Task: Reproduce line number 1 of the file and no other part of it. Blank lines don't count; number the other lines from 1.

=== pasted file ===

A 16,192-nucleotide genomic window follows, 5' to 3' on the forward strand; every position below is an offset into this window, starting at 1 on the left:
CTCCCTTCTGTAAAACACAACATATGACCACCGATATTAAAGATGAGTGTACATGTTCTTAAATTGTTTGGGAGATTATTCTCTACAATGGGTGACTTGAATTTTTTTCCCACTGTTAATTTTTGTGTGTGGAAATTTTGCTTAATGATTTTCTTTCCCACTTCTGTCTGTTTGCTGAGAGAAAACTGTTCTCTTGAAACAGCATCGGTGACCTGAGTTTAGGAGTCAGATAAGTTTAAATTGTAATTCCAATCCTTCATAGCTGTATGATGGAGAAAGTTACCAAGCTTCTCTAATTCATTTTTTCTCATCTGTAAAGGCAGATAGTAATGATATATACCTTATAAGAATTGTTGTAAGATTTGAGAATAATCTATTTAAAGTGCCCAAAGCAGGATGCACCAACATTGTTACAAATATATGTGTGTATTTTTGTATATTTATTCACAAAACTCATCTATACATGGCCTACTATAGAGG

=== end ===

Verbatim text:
A 16,192-nucleotide genomic window follows, 5' to 3' on the forward strand; every position below is an offset into this window, starting at 1 on the left: